Danish quartet Iceage have established themselves as a force to be reckoned with. Formed back in 2008 when the lads were mere teenagers, they've since morphed into a ferocious band with a swagger and intensity befitting elders like PJ Harvey, Nick Cave and The Stooges. They also project effortless cool with a devil-may-care dress code, a loutish air of sullen indifference and the chiseled cheekbones of European models. They may funnel their songs — killer cuts like the driving "The Day The Music Dies" and the glam rock-infused "Plead The Fifth" — through chilled detachment, but they look mighty stylish doing so. Building off the buzz of their latest release, Beyondless, Iceage is back out on the road with another band that has surely served as an influence, Atlanta's notorious Black Lips. The bands recently released a split 7-inch single and both will undoubtedly leave their respective marks on the assembled audience gathered around The Granada ready to rock. Jeff Strowe

Mýa
With John Rose, 8 p.m. Friday, Nov. 16 at Canton Hall, 2727 Canton St., $20 at ticketfly.com

Mýa Marie Harrison might be best known in the pop world for her early hits, including "It's All About Me" and "Case of the Ex" as well as her collaborative appearances on "Lady Marmalade" and "Ghetto Superstar." But she's never stayed away too long from touring and recording. Her latest, T.K.O. (The Knock Out), came out this spring, and her fall tour is all about the LP. It's R&B with a modern touch of pop and hip-hop, which is where she has been during her 20-plus-year career. Her music will travel well in a room like Canton Hall. The grooves and vibrations should make for a good night off the walls and off the floor. Eric Grubbs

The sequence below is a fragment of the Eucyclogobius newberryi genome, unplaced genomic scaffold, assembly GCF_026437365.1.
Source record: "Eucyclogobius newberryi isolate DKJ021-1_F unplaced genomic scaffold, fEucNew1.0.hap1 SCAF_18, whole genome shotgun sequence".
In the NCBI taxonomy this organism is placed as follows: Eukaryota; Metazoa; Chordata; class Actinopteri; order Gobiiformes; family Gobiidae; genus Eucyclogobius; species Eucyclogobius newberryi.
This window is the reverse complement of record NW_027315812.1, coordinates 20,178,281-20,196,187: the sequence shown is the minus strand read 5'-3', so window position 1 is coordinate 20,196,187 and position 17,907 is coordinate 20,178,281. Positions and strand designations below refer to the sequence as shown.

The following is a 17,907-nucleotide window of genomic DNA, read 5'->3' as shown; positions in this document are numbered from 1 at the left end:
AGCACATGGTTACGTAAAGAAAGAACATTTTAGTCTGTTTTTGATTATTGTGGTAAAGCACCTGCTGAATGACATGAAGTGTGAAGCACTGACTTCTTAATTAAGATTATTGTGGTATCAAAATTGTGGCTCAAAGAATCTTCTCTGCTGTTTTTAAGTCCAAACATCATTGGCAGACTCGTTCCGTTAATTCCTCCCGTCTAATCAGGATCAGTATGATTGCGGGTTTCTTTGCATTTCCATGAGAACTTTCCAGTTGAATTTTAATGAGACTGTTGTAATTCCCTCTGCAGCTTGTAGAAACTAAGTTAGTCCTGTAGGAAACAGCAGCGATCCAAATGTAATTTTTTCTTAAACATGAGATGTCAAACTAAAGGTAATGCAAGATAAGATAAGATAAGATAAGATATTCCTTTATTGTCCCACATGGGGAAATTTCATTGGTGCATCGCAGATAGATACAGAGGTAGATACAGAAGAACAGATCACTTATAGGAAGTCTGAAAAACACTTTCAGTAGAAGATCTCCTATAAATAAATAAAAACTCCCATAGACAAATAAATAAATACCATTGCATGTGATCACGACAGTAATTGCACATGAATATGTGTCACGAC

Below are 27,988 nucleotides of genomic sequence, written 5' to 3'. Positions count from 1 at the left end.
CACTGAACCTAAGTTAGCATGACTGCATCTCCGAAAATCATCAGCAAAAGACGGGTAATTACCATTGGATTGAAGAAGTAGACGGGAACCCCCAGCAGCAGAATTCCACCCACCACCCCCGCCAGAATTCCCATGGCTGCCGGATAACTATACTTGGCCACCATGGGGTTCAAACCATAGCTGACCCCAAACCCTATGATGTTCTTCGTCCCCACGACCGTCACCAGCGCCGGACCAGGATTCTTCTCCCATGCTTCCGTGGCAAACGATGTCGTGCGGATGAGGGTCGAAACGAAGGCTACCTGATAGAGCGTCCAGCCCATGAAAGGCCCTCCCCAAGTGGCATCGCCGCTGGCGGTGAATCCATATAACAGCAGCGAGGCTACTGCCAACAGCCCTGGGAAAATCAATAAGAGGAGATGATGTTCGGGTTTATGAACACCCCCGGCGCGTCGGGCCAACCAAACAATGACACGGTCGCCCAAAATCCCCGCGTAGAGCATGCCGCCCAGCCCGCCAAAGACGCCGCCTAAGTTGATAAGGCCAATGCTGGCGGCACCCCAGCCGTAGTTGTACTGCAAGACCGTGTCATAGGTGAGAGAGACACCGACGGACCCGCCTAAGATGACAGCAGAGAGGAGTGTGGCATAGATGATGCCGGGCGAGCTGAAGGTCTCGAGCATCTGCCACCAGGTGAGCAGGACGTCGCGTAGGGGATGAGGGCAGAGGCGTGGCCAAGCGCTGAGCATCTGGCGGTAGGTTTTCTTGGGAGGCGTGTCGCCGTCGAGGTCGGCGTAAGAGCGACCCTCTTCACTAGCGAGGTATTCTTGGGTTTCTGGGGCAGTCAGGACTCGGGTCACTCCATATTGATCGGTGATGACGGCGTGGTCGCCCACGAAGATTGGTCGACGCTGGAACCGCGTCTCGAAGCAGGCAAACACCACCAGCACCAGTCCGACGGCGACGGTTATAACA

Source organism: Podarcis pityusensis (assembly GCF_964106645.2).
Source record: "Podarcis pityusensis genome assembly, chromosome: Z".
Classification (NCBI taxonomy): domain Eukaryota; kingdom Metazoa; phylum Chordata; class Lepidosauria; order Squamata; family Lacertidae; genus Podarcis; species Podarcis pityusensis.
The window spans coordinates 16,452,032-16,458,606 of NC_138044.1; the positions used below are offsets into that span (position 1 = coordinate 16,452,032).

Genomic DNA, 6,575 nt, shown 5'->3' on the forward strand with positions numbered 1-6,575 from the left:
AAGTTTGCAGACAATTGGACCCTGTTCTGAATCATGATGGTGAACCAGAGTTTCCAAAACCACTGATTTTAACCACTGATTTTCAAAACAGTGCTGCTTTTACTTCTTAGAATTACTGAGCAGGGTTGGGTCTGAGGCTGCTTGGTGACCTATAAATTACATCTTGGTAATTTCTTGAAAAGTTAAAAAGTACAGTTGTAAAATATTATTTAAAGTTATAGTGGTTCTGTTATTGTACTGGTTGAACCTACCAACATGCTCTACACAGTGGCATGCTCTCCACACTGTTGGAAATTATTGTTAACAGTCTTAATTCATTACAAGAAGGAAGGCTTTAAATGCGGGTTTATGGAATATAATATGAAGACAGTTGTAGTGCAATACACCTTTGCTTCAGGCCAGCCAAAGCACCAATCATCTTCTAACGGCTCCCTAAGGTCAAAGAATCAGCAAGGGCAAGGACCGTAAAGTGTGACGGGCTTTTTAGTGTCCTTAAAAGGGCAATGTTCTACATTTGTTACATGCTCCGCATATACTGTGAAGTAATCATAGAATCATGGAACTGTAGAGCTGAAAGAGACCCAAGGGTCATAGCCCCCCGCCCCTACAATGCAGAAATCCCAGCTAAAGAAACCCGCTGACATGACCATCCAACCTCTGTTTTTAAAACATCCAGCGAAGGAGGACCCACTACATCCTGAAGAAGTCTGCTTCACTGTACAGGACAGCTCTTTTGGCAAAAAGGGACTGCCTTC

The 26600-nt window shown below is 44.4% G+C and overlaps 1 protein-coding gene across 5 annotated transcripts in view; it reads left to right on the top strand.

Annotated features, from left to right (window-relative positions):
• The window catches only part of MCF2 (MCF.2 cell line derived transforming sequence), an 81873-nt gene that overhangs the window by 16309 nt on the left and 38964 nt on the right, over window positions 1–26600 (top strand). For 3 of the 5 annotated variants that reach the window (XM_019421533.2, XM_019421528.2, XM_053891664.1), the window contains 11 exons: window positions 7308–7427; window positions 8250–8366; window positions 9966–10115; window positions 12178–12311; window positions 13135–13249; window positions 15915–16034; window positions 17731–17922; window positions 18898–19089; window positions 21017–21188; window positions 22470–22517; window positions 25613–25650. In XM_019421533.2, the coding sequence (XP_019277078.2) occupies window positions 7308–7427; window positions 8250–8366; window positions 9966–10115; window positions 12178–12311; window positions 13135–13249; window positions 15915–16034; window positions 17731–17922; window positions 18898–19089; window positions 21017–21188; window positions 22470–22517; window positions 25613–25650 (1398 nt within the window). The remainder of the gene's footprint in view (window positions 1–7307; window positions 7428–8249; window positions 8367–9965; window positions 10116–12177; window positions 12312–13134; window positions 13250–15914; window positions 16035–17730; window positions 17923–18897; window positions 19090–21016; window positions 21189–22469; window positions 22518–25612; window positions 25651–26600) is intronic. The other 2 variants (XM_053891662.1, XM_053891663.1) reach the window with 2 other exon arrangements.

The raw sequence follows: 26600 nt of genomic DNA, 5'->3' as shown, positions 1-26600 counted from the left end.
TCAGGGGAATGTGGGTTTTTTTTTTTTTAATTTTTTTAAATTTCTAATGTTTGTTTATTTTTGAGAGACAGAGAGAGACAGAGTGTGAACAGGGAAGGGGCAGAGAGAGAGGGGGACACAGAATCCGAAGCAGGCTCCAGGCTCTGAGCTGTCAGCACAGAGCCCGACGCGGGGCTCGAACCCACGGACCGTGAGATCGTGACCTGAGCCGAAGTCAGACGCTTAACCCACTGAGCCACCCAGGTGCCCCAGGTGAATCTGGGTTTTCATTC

Willie Nelson and Friends
10:30 p.m. Friday, Nov. 16 at Billy Bob’s, 2520 Rodeo Plaza, Fort Worth, $24.50 and up at billybobs.com